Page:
Nigeria – pronounced to be in its worst recession in 29 years on the 30th of August 2016, received a surprise visit from iconic innovator; Mark Zuckerberg on the same day. Whilst the visit broke all known protocols, it was an instructive coincidence that elevated the energy and creativity of young Nigerians as a valuable opportunity to harness.
The energy and creativity associated with Nigeria are characteristics touted by local players to eventually propel the country to become a leading light within the global technology space. Despite the obvious lack of a coherent innovation system/policy, a handful of industry leaders have been consistently betting on a renewed role for the industry in the development of the nation. The investment in our work at Co-Creation Hub by Omidyar Network, MainOne Cable Company, Sainsbury Family Trust, Google and support by Lagos State Government amongst others; all account for the tremendous contribution we have made in building a vibrant local ecosystem.
Nigeria is notorious for her poor rating on the ‘ease of doing business’ ranking and a stifling regulatory environment for investment. Yet the entrepreneurial spirit of Nigerians and its sheer market size have seen it re-engineer and grow a few competitive industries in the last decade; notably entertainment (music and Nollywood) and now technology. Our entertainment sector not only serves local demand but has also attracted regional and global audiences and consumers. This, without doubt, is a trajectory the technology industry is already taking.
Mark’s visit, at the least, is a much-needed recognition and a sign that the nation is on a path to becoming a contributor to technology advancement. The visit is a signal of the readiness of Nigerian tech start-ups to absorb further investments and resources. Heading straight to Yaba (Africa’s fastest growing tech cluster) within minutes of arriving on the continent took the world by surprise and will inspire a lot more interest from both local and foreign backers.
Without gainsaying, a strong innovation system and long-term outlook are crucial determinants of a nation’s ability to create superior value with technology. However, advancements in technology provide us the opportunity to create products that connect our teeming population to vital services and public infrastructure. To harness this rare opportunity, the private sector, backed by the government, must be strategic about our focus on technology innovation and entrepreneurship. At a time when the country is sliding into recession, this visit should act as further evidence that greater support for and investment in the emerging tech sector could be a valuable contribution to economic recovery and future development.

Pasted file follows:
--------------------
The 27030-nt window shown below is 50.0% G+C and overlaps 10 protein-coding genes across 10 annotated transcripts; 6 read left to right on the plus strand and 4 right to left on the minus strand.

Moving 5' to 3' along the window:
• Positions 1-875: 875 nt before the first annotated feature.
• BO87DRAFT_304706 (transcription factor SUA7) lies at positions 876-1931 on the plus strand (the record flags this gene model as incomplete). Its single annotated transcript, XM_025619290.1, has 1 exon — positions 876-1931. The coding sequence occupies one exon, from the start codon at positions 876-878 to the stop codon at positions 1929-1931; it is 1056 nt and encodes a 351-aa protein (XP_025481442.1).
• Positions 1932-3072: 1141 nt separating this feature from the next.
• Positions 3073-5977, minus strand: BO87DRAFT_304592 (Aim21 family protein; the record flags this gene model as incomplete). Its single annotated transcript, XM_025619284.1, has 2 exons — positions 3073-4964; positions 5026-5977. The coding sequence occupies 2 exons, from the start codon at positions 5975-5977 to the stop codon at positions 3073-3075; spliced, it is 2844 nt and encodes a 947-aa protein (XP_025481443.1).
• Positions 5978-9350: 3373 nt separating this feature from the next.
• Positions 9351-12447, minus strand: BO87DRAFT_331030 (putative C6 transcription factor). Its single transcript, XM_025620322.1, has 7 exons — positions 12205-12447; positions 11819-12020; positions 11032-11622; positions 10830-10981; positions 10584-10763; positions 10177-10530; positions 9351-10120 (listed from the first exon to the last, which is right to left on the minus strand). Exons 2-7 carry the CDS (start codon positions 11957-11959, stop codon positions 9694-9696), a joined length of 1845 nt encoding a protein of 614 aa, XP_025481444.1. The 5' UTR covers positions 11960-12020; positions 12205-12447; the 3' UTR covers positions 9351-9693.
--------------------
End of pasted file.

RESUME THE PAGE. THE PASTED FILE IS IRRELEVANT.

However, there are three major challenges that we need to overcome:
Focus on education and talent development – there is an urgent need for us to invest in technical know-how to back our creativity and help harness this unprecedented opportunity. Building value with technology requires technical capability which we currently lack at depth. Initiatives like the Talent Gap Analysis by CcHUB (supported by NITDA) aimed at assessing the technical skills gap in Nigeria’s IT workforce, alongside ‘TENT by Paradigm Initiative’, ‘re:learn by CcHUB’ and Andela provide good starting points. These initiatives provide the opportunity to explore:
- immediate to medium term programmes to bridge the talent demands by the industry
- a progressive and sustainable programme to strengthen STEM education in Primary and Secondary Schools across the nation and
- a revamp of computer science, engineering and entrepreneurship courses in tertiary institutions in Nigeria.
Grow local funding for early & growth stage ventures – despite the obvious increase in foreign investment in the sector, there is still a dearth of funding for early and growth stage start-ups. There is an urgent need to encourage more local funds such as Growth Capital by CcHUB, Greenhouse Capital, Spark and the efforts of the Lagos Angel Network while making it attractive for foreign funds and investors to invest in the sector.
Beyond funding for existing start-ups, we also need strategic programmes aimed at building pipeline and backing experimentation (boiling the ocean). Impact funds led by government and developmental partners can improve the attractiveness of the sector while building a case for further private sector investment.
Invest in the infrastructure that will enable technology and other sectors to thrive and grow – we need to aggressively identify and fix soft infrastructure that hinders ease of doing business, ease of attracting investment and support for spurring growth of start-ups and SMEs in general.
We should also collectively double down on increasing the penetration of Internet across the country. We need to support creative programmes and products aimed at accelerating last mile across the country.
Working with business support organisations, government should invest in repurposing poorly used/redundant public spaces (e.g. Libraries) across the country to serve as resource centres for entrepreneurs and creatives.
A purposefully supported technology industry in Nigeria will yield multiple benefits of diversifying our economy while enabling superior value creation and competitiveness of many other sectors. We have the human capital and market upon which these value can be built, the missing piece of the puzzle is committed leadership with razor-sharp focus.
The cynics will water down the significance of Mark Zuckerberg’s visit but I am convinced it will yield dividends. The scale of these dividends, is what industry leaders, partners and government need to orchestrate for our common good!